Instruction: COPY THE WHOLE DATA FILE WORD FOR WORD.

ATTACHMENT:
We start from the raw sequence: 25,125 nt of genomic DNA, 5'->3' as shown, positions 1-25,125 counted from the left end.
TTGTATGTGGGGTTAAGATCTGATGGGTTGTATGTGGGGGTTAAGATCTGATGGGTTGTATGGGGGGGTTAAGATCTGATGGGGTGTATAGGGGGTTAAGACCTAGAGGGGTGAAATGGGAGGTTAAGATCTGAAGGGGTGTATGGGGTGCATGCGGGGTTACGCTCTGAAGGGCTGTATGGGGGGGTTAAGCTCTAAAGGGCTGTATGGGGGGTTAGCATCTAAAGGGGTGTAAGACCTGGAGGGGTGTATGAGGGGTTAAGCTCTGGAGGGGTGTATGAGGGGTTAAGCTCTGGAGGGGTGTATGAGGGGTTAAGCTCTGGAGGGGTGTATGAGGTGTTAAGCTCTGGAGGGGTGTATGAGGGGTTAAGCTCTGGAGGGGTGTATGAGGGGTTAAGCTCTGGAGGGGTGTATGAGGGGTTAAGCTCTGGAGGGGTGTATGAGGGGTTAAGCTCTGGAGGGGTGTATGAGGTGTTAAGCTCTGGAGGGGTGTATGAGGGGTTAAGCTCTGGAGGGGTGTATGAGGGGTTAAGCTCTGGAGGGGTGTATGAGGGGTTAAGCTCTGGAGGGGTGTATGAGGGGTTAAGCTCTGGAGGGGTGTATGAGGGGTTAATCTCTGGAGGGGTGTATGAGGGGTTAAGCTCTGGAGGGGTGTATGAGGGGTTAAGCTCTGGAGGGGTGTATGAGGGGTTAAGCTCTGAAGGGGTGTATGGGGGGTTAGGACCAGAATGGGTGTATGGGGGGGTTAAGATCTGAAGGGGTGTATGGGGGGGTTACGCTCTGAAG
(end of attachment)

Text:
We start from the raw sequence: 25,125 nt of genomic DNA, 5'->3' as shown, positions 1-25,125 counted from the left end.
TTGTATGTGGGGTTAAGATCTGATGGGTTGTATGTGGGGGTTAAGATCTGATGGGTTGTATGGGGGGGTTAAGATCTGATGGGGTGTATAGGGGGTTAAGACCTAGAGGGGTGAAATGGGAGGTTAAGATCTGAAGGGGTGTATGGGGTGCATGCGGGGTTACGCTCTGAAGGGCTGTATGGGGGGGTTAAGCTCTAAAGGGCTGTATGGGGGGTTAGCATCTAAAGGGGTGTAAGACCTGGAGGGGTGTATGAGGGGTTAAGCTCTGGAGGGGTGTATGAGGGGTTAAGCTCTGGAGGGGTGTATGAGGGGTTAAGCTCTGGAGGGGTGTATGAGGTGTTAAGCTCTGGAGGGGTGTATGAGGGGTTAAGCTCTGGAGGGGTGTATGAGGGGTTAAGCTCTGGAGGGGTGTATGAGGGGTTAAGCTCTGGAGGGGTGTATGAGGGGTTAAGCTCTGGAGGGGTGTATGAGGTGTTAAGCTCTGGAGGGGTGTATGAGGGGTTAAGCTCTGGAGGGGTGTATGAGGGGTTAAGCTCTGGAGGGGTGTATGAGGGGTTAAGCTCTGGAGGGGTGTATGAGGGGTTAAGCTCTGGAGGGGTGTATGAGGGGTTAATCTCTGGAGGGGTGTATGAGGGGTTAAGCTCTGGAGGGGTGTATGAGGGGTTAAGCTCTGGAGGGGTGTATGAGGGGTTAAGCTCTGAAGGGGTGTATGGGGGGTTAGGACCAGAATGGGTGTATGGGGGGGTTAAGATCTGAAGGGGTGTATGGGGGGGTTACGCTCTGAAG